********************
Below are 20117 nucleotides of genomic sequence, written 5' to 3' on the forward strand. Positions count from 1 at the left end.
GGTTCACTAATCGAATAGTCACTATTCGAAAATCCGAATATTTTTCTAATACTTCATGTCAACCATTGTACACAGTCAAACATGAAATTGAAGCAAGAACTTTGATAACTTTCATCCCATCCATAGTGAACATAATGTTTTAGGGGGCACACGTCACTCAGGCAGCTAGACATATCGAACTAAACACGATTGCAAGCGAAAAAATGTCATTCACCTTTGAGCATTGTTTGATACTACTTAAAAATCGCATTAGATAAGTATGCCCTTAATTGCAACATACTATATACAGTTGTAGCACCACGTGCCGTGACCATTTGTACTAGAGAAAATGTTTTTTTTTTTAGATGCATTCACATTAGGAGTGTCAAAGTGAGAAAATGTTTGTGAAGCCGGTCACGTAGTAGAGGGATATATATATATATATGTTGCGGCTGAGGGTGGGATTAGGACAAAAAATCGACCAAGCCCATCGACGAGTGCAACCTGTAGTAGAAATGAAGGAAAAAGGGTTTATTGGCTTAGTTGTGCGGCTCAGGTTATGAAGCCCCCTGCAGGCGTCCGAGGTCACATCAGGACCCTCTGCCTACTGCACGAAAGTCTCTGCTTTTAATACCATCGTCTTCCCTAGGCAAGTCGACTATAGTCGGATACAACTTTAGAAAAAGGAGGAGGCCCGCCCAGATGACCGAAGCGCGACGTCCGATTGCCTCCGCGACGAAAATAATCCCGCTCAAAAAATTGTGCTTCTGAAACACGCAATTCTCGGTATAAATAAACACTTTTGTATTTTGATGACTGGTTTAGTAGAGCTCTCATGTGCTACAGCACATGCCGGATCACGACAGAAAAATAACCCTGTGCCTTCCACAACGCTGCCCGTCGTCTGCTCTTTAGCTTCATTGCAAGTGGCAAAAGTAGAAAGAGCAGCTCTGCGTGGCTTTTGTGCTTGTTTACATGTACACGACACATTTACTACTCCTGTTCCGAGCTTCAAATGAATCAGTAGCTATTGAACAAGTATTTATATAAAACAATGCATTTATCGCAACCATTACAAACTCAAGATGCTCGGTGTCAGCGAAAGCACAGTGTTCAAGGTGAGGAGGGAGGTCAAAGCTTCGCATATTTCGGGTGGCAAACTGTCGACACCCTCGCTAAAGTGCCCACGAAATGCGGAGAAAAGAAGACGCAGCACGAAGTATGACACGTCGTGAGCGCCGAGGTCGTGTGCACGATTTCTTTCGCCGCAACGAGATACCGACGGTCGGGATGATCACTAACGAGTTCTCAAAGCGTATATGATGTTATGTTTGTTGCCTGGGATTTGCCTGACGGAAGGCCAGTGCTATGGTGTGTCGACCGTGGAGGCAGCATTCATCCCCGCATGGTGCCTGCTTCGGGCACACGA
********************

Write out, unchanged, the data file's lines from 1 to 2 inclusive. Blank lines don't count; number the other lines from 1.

Below are 20117 nucleotides of genomic sequence, written 5' to 3' on the forward strand. Positions count from 1 at the left end.
GGTTCACTAATCGAATAGTCACTATTCGAAAATCCGAATATTTTTCTAATACTTCATGTCAACCATTGTACACAGTCAAACATGAAATTGAAGCAAGAACTTTGATAACTTTCATCCCATCCATAGTGAACATAATGTTTTAGGGGGCACACGTCACTCAGGCAGCTAGACATATCGAACTAAACACGATTGCAAGCGAAAAAATGTCATTCACCTTTGAGCATTGTTTGATACTACTTAAAAATCGCATTAGATAAGTATGCCCTTAATTGCAACATACTATATACAGTTGTAGCACCACGTGCCGTGACCATTTGTACTAGAGAAAATGTTTTTTTTTTTAGATGCATTCACATTAGGAGTGTCAAAGTGAGAAAATGTTTGTGAAGCCGGTCACGTAGTAGAGGGATATATATATATATATGTTGCGGCTGAGGGTGGGATTAGGACAAAAAATCGACCAAGCCCATCGACGAGTGCAACCTGTAGTAGAAATGAAGGAAAAAGGGTTTATTGGCTTAGTTGTGCGGCTCAGGTTATGAAGCCCCCTGCAGGCGTCCGAGGTCACATCAGGACCCTCTGCCTACTGCACGAAAGTCTCTGCTTTTAATACCATCGTCTTCCCTAGGCAAGTCGACTATAGTCGGATACAACTTTAGAAAAAGGAGGAGGCCCGCCCAGATGACCGAAGCGCGACGTCCGATTGCCTCCGCGACGAAAATAATCCCGCTCAAAAAATTGTGCTTCTGAAACACGCAATTCTCGGTATAAATAAACACTTTTGTATTTTGATGACTGGTTTAGTAGAGCTCTCATGTGCTACAGCACATGCCGGATCACGACAGAAAAATAACCCTGTGCCTTCCACAACGCTGCCCGTCGTCTGCTCTTTAGCTTCATTGCAAGTGGCAAAAGTAGAAAGAGCAGCTCTGCGTGGCTTTTGTGCTTGTTTACATGTACACGACACATTTACTACTCCTGTTCCGAGCTTCAAATGAATCAGTAGCTATTGAACAAGTATTTATATAAAACAATGCATTTATCGCAACCATTACAAACTCAAGATGCTCGGTGTCAGCGAAAGCACAGTGTTCAAGGTGAGGAGGGAGGTCAAAGCTTCGCATATTTCGGGTGGCAAACTGTCGACACCCTCGCTAAAGTGCCCACGAAATGCGGAGAAAAGAAGACGCAGCACGAAGTATGACACGTCGTGAGCGCCGAGGTCGTGTGCACGATTTCTTTCGCCGCAACGAGATACCGACGGTCGGGATGATCACTAACGAGTTCTCAAAGCGTATATGATGTTATGTTTGTTGCCTGGGATTTGCCTGACGGAAGGCCAGTGCTATGGTGTGTCGACCGTGGAGGCAGCATTCATCCCCGCATGGTGCCTGCTTCGGGCACACGA